Thanks for bringing this to my attention, it has been fixed.P.S. I think you mean "kowtowing", not "cow-towing." I don't think anyone tows cows
I can understand why these two cities were able to resist the Austrians...Only the secluded townships of Este and Monselice would remain under Italian control, thanks to the difficult terrain of the Euganean Hills and the fierce resolve of their people.
The situation in 1848 was actually rather dire for the Austrian Empire as they were embattled on almost every front at one point or another. Here the situation is somewhat better for them as the uprisings in Prague, Vienna, and Hungary haven't occurred yet, but at the same time they are worse as Metternich is still in charge and becoming increasingly detached from the situation on the ground and they suffered heavier losses in the first few days of the War owing to a prolonged stay in Milan and more desertions by the Italian soldiers in the Austrian Army. If the Italians remain united, which there is no guarantee that they will, they have a good chance of beating Austria here and now by themselves.Well, it still went much better for the Northern Italians than expected, so I am still glad for the outcome so far. Maybe there is still hope after all. But Charles Albert was very unlucky.
Victor Emmanuel II's performance really surprised me!
They still belong to the Kingdom of Sardinia ITTL as there has been no secret treaty with France handing them over in return for military aid.sorry to ask mets who has control of the Savoy and Nice?
Thank you very much! I took inspiration from a few different sources in this update, like the Battle of Friedland for the Second Battle of Goito as a whole, but you are right that Haynau's charge is certainly inspired by the Charge of the Light Brigade at Balaclava. He was an incredibly aggressive and extremely ruthless commander of unquestioned loyalty and rigidity in OTL. If he received an order, however vague it may have been, he would have attempted to carry it out to the best of his ability. Ficquelmont's detachment from the main battle also muddied the waters a bit as well, resulting in the ensuing debacle.I think Haynau's charge is inspired by the Charge of the Light Brigade in the OTL Crimean War. Also, good job on this update @EarlMarshal, I really like the prose, It feels like it's from a really well written history book.
That was more or less what I was going for, an Italian Federation with the Pope at its head.This is going to have some major impacts upon the Catholic Church and its perception in the United States, Britain and elsewhere. In OTL, the ascension of Pius was actually lauded within liberal circles throughout the Anglophone world - he was viewed as a modernizer, moderate liberal and pro-Italian nationalism. His early years saw a number of important reforms in the Papal States which led some credence to this view. Then came 1848, Pius' perceived betrayal of the cause of Italian unity, the uprising in Rome, Pius' fleeing and being forced to rely upon French and Austrian support to maintain control of the city after the Roman Republic had been put down. The result was that, by the time of the unification wars, Italian liberal nationalists were opposed to the Pope and you saw them seizing the papal states and Rome from him.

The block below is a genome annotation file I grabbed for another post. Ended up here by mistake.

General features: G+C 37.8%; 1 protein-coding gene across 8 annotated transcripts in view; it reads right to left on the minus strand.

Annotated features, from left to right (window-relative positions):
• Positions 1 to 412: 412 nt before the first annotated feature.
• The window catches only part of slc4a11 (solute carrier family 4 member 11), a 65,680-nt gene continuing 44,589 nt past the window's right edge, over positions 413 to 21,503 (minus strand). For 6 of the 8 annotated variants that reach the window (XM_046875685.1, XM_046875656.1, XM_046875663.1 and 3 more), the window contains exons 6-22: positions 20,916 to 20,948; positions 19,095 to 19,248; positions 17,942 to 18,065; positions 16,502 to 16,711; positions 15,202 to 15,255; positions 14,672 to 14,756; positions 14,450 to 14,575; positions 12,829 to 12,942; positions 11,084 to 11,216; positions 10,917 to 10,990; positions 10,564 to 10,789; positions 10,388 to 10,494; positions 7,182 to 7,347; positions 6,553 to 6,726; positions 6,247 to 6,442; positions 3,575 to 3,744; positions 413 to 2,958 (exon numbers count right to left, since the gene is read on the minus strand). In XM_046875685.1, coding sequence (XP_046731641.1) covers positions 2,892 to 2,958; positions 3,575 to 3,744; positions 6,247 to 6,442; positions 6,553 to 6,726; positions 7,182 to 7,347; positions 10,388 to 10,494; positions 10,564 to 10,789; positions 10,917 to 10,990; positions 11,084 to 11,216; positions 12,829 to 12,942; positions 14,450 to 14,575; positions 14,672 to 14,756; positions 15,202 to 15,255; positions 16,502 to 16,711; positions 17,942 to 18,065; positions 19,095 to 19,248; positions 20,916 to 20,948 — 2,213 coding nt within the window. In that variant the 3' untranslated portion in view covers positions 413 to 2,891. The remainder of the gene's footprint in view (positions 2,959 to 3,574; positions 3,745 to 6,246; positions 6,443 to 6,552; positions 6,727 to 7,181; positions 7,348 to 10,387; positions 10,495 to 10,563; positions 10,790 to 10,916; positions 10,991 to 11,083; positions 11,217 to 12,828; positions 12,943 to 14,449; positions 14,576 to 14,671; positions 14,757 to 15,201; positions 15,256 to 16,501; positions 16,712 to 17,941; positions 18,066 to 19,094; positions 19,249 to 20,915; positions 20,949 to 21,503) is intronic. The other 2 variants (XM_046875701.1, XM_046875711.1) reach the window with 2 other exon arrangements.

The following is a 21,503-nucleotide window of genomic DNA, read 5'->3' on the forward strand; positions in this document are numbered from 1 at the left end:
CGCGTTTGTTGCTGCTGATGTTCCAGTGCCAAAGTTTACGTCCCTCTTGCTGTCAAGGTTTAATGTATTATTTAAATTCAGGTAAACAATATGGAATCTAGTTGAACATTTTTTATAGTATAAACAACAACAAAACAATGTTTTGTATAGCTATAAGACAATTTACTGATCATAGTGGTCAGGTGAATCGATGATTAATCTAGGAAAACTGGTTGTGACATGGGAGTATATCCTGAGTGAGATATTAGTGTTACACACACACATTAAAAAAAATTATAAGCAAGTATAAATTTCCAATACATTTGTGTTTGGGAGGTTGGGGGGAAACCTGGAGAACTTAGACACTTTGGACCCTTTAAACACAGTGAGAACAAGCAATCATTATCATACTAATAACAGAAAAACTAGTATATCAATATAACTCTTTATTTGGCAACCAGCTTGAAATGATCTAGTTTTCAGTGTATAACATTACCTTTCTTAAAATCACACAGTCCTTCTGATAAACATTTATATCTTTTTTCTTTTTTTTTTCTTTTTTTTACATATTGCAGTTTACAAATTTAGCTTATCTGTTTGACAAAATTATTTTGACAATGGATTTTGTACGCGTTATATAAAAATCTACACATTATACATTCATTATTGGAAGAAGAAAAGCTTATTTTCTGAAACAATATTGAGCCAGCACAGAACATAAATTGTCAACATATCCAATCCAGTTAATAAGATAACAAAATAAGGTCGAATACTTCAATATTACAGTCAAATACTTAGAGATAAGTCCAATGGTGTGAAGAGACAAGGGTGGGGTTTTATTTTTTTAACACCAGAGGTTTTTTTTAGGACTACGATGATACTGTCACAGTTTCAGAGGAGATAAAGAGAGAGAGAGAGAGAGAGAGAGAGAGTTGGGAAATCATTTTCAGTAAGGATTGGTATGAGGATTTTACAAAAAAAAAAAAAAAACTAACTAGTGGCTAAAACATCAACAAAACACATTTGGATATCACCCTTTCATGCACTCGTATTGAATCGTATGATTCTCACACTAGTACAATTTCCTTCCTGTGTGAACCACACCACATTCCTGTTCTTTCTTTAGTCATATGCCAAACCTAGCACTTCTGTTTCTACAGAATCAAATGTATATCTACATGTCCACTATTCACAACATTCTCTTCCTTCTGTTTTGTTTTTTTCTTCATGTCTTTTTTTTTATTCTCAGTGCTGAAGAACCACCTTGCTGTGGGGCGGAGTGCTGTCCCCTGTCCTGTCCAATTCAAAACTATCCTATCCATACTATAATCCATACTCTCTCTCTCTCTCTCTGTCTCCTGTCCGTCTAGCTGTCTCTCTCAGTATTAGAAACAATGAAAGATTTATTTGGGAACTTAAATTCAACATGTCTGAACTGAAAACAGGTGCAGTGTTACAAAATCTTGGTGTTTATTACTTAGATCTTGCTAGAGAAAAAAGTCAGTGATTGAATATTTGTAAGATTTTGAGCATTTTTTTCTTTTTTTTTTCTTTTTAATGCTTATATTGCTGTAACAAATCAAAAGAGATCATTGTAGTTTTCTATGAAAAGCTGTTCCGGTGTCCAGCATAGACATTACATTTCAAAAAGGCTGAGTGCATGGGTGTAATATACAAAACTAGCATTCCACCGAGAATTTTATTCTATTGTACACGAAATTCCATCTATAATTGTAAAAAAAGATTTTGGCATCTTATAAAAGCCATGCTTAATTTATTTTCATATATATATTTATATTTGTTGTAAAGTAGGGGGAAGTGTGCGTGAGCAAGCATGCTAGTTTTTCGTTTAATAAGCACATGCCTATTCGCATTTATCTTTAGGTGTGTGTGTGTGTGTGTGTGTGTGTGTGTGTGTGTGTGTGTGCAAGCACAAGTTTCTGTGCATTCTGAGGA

Following the fall of Rome to the Liberal Italian state, successive Popes spent the next half century portraying themselves as besieged and under constant threat from an immoral horde. They constantly urged their Catholic followers to undermine the Italian government and this did immeasurable harm for the standing of the Papacy within liberal circles.
In a timeline where Pius - albeit reluctantly - joins the side of the rebels you are unlikely to see the backlash against the papacy to the extent of OTL (there will always be a certain anti-clerical current to some Liberal thought, of course). Also, it puts Pius or his successors in a better position to negotiate with the resulting Italian state as to the Pope's place and relationship with the new state.
On an interesting side note, have you looked into the Neoguelfs? They were a fairly prominent faction which saw the Pope as the natural leader of a united federal Italian state. With the Papal States taking the lead as Commander in Chief, this could certainly lead to the strengthening of this faction. Especially, I would say, in case the Revolution actually fails and Pius is forced to flee Rome to escape Austrian troops.